The clouds don’t have shapes anymore.
Ever since I was little, the clouds have had shapes, even if sometimes, they just look like huge, woolly sheep. Still, they were always more than just clouds. They were strange objects floating around, huge imprints in the sky. I remember that in the summertime, I used to lie in the grass in the front garden and build daisy-chains, all whilst keeping a vigilant eye on the sky, as the wind gently tugged at the clouds.
According to my not-so-very-sound logic, the clouds are the same shape in every country, all over the world. Not special clouds, just your average, fluffy white cumulus-nimbus. They’re all the same. They all should be. Surely I’m not the only person who can’t see the shapes anymore?
How can moving to a different country change the shapes of the clouds? Because while the sun shines brighter in some places, and the skies are bluer, the clouds are the same everywhere. Sure, there are a few more rain clouds in England. And yes, I’m certain a fluffy-cloud-expert would disagree with me on this, but to me, they look just the same in France as they do in Turkey.
And while I still look at the clouds, in the hopes of catching them in the act of being something other than a cloud, everyday I see it less and less. I did in fact mention this to a friend one day and she just looked at me as though I was nuts, as did my boyfriend. I end up feeling quite embarrassed about the whole affair and resolve not to mention it again.
Then, a few months later, on holiday in Ireland with a ‘Male Companion’ at the beach, I suddenly notice an Australia-shaped cloud.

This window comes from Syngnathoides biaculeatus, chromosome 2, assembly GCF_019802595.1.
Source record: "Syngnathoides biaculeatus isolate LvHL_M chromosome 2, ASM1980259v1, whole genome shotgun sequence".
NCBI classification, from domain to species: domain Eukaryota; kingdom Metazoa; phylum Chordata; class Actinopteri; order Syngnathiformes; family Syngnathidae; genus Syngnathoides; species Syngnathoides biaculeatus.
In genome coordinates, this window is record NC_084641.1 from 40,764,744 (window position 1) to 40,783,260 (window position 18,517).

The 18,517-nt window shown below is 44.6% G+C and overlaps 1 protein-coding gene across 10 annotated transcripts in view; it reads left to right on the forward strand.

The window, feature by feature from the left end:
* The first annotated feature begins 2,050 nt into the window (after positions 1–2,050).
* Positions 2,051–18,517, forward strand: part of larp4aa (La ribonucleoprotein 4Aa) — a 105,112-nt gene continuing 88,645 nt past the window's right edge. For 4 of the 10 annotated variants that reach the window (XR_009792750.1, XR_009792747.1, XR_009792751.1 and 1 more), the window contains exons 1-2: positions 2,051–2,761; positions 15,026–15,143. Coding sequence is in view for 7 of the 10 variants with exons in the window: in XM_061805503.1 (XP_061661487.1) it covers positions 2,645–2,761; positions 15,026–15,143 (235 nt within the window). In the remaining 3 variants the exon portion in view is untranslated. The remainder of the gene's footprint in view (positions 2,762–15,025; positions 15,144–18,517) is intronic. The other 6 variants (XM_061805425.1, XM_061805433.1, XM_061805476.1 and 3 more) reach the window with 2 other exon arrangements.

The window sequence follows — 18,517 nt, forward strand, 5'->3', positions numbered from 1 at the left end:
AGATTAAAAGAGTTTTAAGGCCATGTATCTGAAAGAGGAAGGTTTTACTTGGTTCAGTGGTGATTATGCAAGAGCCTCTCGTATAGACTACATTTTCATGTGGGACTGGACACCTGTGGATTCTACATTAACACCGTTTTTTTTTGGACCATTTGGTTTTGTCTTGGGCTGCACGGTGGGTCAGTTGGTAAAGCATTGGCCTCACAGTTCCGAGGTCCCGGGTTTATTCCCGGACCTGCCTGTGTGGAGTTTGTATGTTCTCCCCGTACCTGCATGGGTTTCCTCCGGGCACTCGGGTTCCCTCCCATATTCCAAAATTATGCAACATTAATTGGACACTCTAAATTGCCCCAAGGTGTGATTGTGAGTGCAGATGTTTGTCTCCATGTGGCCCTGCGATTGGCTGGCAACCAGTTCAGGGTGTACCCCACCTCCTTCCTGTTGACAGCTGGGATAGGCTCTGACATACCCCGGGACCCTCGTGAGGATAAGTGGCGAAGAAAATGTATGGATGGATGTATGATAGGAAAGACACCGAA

‘Eeeeeeeek!’ I squeak shrilly, causing Male Companion, who was lying next to me, reading a magazine, to give me a questioning look, followed by a very complacent:
‘The clouds… THEY HAVE SHAPES!!’ I turn and grin at him triumphantly.
He stares at me, slightly baffled by my latest bizarre statement, but nonetheless intrigued. (He’s good that way. He hears out my madness and tries to make sense of me.)
‘See? I’m not insane, don’t worry, there really is a shape. Look, that one…just…there!’ (I pointed at it) ‘See? See?? SEE?! It’s Australia!’
Male Companion puts down his book, takes out his earphones, leans over and kisses me lightly. Then, after considering the cloud in question, he nods his head thoughtfully and flops over on his side, so that he can take off his sunglasses. I see his pretty blue eyes and stare adoringly into them, the clouds suddenly the last thing on my mind. He then says:
‘It is Australia, isn’t it?’
He can see it!!!
I stare at him in disbelief, pretty blue eyes partially forgotten. (I’m only human. And he does have very nice blue eyes.) Until he goes a step further than me:
‘And, look, that one over there, it’s like a phoenix.’ He points at a big twirly cloud, that bears no resemblance whatsoever to a phoenix.
This time, it’s me who looks at him as though he’s nuts. Here was a guy, a nice guy, who thought that the clouds had shapes too. And he wasn’t a five year old.
‘Seriously, see the clouds at the bottom? How they swirl, like the flames when a phoenix is being reborn, and…’
And I saw it. There, in front of me, was a great big white phoenix, tinted orange by the golden sunset. I can actually feel my heart swell with happiness, my smile obviously betraying this feeling, because Male Companion squeezes my hand, his eyes twinkling. I realise that it wasn’t where I am that changed the clouds. It doesn’t even really depend on the weather.
It was the person I was with.
My grin becomes a small, secret, smile that he knew as the smile I kept just for him. I kissed his shoulder before telling him he’d ‘brought the shapes back’. He smiled gently back at me, put in his earphones, picked up his book and carried on reading.
For my part, I spent the rest of the evening watching for boats, countries, flowers, and a phoenix, being reborn from the ashes.